Top 5 Social Media Sites in China

Popular applications such as Facebook, Instagram, and Twitter are interestingly absent from mainland China where censorship laws keep them at bay. In a world without these commonly used programs, what are the alternatives that take their place in modern day China? Listed below are the top five social media sites that are prevalent among Chinese citizens.

  1. WeChat

WeChat is a mobile app and has been dubbed China’s version of Facebook and Messenger. Originally meant to serve as a messaging app, WeChat has evolved into something far more tremendous for its users. Consumers can now use the app to pay for bills, schedule doctor appointments, book taxi rides, order movie tickets, and more. The app also serves as a social media platform, is used by companies for promotional services, and resembles the Snapchat app wherein users can post Moments on their walls for their friends to see.


  1. Renren

Referred as China’s version of Facebook, the app launched in 2005 gaining major popularity due to Facebook’s censorship by the Chinese government. So many users were drawn to the app because it resembled the original Facebook app in so many ways, such as the color scheme, logos, and design which led people to speculate whether or not there was an affiliation between the two companies. The app aims to stay relevant in today’s quick paced mobile age. Originally meant to “reconnect old friends”, the app now targets and caters to college students who want to keep in touch.


  1. Weibo

Since the “Chinese version of Facebook” has already been covered, it’s time to unveil “China’s version of Twitter”, Weibo. Seeing as how Twitter is one of the sites that has been blocked off due to China’s censorship of the media, Weibo has become the people’s alternative. The app is the most popular blogging platform in the country. Essentially, Weibo is structured similarly to Twitter, but the difference in the Chinese and English language caused this app to be used differently. In other areas of the world, 140 characters would be far too few to express oneself, encouraging users to drop more one-liners to express themselves. However, in Chinese, 140 characters can hold a lot more content, so people tend to use this as a platform for microblogging. It was on this media site where a video regarding the Rape of Nanking was uploaded and sparked heated conversations between both countries. The app can also be used to follow celebrities, influencers, and other individuals. Weibo has more than twice the amount of users Twitter has, as its used by over 22% percent of the Chinese Population. The app is used by many Chinese celebrities, but some global celebrities have even jumped on the app in order to tap into their Chinese fan bases.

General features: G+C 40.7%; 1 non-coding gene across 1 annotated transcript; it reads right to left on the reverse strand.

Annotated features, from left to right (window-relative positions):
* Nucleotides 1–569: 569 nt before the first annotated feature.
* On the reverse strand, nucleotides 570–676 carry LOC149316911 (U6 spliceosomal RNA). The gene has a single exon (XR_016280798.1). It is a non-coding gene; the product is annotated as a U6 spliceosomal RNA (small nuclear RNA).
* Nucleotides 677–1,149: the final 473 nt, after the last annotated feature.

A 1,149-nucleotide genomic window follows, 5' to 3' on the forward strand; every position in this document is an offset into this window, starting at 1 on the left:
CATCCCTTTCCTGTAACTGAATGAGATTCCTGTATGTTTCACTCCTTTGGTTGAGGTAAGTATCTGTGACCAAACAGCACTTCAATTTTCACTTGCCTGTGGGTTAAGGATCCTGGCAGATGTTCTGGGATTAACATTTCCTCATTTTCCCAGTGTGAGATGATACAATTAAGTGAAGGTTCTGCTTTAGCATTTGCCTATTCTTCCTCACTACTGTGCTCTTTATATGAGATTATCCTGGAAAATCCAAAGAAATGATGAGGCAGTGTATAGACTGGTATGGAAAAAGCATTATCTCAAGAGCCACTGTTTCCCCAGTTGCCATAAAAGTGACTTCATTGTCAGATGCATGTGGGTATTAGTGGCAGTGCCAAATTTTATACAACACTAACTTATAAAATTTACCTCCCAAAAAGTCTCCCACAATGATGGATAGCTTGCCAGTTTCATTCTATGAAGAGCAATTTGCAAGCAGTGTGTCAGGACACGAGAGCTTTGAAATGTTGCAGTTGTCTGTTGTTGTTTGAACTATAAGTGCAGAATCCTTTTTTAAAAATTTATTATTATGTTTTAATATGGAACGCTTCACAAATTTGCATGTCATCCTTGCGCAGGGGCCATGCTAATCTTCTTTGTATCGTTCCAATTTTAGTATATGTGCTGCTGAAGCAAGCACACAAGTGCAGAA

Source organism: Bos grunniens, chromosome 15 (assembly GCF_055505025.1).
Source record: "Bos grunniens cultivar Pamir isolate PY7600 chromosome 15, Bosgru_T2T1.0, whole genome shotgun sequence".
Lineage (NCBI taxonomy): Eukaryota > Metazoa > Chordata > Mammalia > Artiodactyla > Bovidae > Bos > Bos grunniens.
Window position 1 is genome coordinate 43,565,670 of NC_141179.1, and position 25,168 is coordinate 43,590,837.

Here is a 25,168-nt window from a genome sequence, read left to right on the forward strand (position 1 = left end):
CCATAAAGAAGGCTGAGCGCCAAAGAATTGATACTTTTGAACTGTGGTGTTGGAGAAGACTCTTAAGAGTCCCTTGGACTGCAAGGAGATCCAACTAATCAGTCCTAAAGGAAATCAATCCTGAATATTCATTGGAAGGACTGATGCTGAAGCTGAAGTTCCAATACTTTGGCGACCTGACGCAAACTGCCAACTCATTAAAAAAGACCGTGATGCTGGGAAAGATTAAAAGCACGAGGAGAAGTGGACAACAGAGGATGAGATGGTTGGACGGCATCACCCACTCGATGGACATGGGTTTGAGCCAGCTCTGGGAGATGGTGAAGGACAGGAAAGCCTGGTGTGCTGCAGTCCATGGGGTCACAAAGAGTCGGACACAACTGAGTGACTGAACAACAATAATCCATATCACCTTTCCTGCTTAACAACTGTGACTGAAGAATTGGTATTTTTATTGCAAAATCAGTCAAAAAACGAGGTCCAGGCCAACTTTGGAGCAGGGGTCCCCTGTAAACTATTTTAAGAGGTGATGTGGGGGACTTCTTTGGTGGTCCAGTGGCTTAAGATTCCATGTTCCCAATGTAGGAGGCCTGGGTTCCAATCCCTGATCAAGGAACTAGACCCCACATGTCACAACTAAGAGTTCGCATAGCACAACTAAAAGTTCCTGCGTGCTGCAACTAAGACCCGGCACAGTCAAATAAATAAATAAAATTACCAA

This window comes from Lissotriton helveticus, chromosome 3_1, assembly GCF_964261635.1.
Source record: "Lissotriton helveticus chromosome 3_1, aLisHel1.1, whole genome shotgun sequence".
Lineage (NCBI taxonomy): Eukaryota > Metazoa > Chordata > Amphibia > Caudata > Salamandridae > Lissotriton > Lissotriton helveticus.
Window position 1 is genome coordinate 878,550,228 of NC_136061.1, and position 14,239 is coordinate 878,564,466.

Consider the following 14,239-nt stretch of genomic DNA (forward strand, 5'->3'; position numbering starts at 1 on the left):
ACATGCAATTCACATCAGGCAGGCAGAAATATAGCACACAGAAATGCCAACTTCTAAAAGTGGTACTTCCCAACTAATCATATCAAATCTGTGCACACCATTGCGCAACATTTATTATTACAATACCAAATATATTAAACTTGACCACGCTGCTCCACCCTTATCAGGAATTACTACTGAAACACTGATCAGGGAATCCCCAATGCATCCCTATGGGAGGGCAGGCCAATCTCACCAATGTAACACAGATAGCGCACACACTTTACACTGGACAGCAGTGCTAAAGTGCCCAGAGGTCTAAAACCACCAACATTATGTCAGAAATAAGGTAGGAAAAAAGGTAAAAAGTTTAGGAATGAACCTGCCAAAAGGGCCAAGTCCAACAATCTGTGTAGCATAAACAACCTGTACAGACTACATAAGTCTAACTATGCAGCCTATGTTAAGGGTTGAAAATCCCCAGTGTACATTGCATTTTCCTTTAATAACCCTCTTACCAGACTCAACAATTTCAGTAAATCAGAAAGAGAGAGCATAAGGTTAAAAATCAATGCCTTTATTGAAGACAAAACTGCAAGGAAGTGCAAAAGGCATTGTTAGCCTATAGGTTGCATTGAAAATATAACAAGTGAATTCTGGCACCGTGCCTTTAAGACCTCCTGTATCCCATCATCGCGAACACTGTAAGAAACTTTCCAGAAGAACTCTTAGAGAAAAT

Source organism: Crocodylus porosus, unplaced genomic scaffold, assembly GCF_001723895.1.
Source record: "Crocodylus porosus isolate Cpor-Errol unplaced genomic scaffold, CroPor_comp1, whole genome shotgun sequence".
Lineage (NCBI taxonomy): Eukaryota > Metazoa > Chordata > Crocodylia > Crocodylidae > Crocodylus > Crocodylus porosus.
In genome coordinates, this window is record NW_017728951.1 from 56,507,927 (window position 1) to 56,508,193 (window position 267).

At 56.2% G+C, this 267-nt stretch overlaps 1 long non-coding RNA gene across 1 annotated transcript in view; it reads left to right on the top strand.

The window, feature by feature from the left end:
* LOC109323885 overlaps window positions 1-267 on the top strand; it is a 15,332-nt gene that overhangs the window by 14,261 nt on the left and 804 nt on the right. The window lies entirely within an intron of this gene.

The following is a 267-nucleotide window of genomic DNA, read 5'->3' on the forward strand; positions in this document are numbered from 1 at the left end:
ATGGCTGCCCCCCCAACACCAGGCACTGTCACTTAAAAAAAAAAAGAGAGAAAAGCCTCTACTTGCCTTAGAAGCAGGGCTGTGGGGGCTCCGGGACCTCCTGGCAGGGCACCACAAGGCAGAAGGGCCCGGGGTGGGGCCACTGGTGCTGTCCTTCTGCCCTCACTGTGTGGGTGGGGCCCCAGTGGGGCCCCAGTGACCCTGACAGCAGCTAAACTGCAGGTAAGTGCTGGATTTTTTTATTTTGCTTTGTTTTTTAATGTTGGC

1. YoukuTudou

Originally two competing companies, Youku and Tudou have decided to merge to become YoukuTudou. The app itself is quite similar to YouTube, as it hosts videos for users by users, but contains more professionally created content than it does self-produced content. YoukuTudou is mainly used to download or stream television series and movies. A majority of the videos on YoukuTudou are from foreign sources, like Japanese and American movies that have Mandarin subtitles. The app itself is known as the second largest video site in the world, after its western counterpart, YouTube.


  1. Dianping

Dianping is an app that allows its users to rate and review established businesses, mainly for reviewing restaurants. One popular feature includes allowing users to see a restaurant’s most popular dish. In Chinese culture, this is very important for their consumers as it is normal for Chinese restaurants to have over 100 dishes on their menus. They also have a feature that ranks restaurants and local establishments based on their popularity, as well as offers discounts. The app has often been called the “Chinese version of Yelp” as they have many of the same features and functions, though admittedly, DIanping has a few more.


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